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ca. 1885-1895 Albert Pinkham Ryder Born: New Bedford, Massachusetts 1847 Died: New York, New York 1917 oil on canvas mounted on fiberboard 27 1/4 x 34 3/8 in. (69.2 x 87.3 cm.) Smithsonian American Art Museum Gift of John Gellatly 1929.6.98 Smithsonian American Art Museum
2nd Floor, East Wing

Gallery Label

Jonah is one of Ryder's most densely painted canvases. He reworked this image so many times that the paint layers are still soft to the touch after more than a century. Ryder chose a Biblical tale of damnation, terror, and salvation that suited his poetic temperament and his manner of working. He was a thoughtful and literate painter who often found himself waiting for inspiration to strike. When the moment came, Ryder gave himself over to the act of painting, stopping only to gather his energy and courage. We imagine his brush sweeping and turning through the thick paint, much as Jonah struggled in the ocean’s pitching waves. American artists a generation later were inspired by Ryder's mythic themes and vigorous painting. His example helped them to create a new art for the American century. The abstract expressionist Jackson Pollock once said, "The only American master who interests me is Ryder."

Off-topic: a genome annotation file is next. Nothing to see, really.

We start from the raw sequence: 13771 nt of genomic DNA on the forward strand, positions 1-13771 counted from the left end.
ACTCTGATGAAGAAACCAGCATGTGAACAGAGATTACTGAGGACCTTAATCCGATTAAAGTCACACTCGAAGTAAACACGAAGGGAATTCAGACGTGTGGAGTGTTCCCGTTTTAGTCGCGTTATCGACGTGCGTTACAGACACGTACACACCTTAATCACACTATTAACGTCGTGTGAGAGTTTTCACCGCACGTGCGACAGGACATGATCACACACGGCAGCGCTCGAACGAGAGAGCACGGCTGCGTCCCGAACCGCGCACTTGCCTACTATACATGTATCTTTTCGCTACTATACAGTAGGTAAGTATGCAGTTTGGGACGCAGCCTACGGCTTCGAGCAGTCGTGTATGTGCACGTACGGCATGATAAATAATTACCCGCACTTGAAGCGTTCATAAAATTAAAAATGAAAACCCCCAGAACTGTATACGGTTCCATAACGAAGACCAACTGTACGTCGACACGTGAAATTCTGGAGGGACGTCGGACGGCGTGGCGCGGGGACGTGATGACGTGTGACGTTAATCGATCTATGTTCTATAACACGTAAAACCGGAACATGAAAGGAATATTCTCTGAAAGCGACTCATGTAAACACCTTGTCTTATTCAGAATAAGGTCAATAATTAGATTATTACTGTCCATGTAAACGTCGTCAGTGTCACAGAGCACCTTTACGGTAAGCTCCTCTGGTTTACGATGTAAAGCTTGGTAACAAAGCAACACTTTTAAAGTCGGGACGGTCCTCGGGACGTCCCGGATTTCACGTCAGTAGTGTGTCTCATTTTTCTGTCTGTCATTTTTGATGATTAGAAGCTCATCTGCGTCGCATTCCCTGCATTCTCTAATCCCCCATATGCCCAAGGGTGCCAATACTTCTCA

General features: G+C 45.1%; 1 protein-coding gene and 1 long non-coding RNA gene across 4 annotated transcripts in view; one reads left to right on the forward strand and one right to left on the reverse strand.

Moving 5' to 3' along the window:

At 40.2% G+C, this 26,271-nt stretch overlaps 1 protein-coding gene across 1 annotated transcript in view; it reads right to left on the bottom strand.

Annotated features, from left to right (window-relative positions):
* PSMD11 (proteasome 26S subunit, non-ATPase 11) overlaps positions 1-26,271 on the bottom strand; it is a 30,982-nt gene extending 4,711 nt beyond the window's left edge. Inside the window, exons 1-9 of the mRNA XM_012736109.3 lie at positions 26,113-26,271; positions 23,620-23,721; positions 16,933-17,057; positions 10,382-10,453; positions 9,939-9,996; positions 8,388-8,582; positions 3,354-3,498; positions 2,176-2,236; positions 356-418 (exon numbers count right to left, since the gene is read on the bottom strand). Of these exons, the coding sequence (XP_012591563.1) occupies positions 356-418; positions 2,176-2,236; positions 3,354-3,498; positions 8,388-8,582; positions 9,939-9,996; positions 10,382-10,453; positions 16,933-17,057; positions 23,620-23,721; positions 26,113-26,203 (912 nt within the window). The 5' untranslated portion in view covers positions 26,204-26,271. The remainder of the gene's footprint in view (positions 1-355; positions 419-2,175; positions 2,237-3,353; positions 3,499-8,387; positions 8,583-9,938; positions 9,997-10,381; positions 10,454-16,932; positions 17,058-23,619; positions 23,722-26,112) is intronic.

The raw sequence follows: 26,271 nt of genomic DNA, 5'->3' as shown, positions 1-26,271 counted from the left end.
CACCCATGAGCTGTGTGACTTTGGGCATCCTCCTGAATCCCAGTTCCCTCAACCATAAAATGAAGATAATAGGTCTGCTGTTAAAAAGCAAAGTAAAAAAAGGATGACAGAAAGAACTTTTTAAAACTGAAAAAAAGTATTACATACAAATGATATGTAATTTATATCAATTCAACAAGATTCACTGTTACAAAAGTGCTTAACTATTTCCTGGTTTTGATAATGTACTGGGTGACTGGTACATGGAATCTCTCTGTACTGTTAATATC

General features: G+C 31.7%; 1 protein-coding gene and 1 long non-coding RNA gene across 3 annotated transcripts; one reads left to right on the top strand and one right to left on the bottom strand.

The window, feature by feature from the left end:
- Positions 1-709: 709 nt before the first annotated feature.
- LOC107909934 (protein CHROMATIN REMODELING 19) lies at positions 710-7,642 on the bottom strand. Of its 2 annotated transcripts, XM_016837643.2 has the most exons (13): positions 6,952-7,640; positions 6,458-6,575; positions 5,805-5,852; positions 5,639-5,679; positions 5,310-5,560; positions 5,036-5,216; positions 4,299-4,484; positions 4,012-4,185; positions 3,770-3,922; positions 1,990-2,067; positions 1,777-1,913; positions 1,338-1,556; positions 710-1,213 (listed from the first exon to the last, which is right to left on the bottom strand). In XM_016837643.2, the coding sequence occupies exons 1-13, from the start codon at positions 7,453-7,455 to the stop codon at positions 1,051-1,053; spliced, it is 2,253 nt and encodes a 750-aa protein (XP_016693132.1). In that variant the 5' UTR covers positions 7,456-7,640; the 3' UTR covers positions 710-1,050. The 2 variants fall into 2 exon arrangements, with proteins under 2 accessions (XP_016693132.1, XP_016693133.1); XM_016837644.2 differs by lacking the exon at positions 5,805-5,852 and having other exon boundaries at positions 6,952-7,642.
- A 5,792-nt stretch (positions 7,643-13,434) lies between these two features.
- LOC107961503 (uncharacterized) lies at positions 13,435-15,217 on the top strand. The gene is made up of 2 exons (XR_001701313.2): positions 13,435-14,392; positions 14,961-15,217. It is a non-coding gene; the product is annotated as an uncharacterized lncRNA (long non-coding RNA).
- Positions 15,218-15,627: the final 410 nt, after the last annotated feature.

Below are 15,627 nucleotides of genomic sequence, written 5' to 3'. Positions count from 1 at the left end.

Exhibition Label, Smithsonian American Art Museum, 2006


Animal - whale

Religion - Old Testament - Jonah

Waterscape - boat

Waterscape - sea


paint - oil

fabric - canvas